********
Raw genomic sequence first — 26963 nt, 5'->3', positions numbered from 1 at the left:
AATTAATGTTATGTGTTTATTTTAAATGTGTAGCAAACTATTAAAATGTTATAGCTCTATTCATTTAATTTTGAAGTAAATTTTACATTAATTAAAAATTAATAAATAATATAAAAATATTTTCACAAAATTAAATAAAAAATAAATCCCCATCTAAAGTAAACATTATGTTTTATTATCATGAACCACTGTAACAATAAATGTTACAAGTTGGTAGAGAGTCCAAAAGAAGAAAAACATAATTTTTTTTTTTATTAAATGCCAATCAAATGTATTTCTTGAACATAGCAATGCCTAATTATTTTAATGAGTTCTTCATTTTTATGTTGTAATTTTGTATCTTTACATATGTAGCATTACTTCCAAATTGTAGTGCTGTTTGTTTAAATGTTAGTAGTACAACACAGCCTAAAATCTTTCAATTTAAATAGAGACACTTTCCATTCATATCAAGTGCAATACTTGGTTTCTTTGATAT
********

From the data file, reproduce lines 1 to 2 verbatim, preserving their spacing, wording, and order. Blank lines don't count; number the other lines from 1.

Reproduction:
Raw genomic sequence first — 26963 nt, 5'->3', positions numbered from 1 at the left:
AATTAATGTTATGTGTTTATTTTAAATGTGTAGCAAACTATTAAAATGTTATAGCTCTATTCATTTAATTTTGAAGTAAATTTTACATTAATTAAAAATTAATAAATAATATAAAAATATTTTCACAAAATTAAATAAAAAATAAATCCCCATCTAAAGTAAACATTATGTTTTATTATCATGAACCACTGTAACAATAAATGTTACAAGTTGGTAGAGAGTCCAAAAGAAGAAAAACATAATTTTTTTTTTTATTAAATGCCAATCAAATGTATTTCTTGAACATAGCAATGCCTAATTATTTTAATGAGTTCTTCATTTTTATGTTGTAATTTTGTATCTTTACATATGTAGCATTACTTCCAAATTGTAGTGCTGTTTGTTTAAATGTTAGTAGTACAACACAGCCTAAAATCTTTCAATTTAAATAGAGACACTTTCCATTCATATCAAGTGCAATACTTGGTTTCTTTGATAT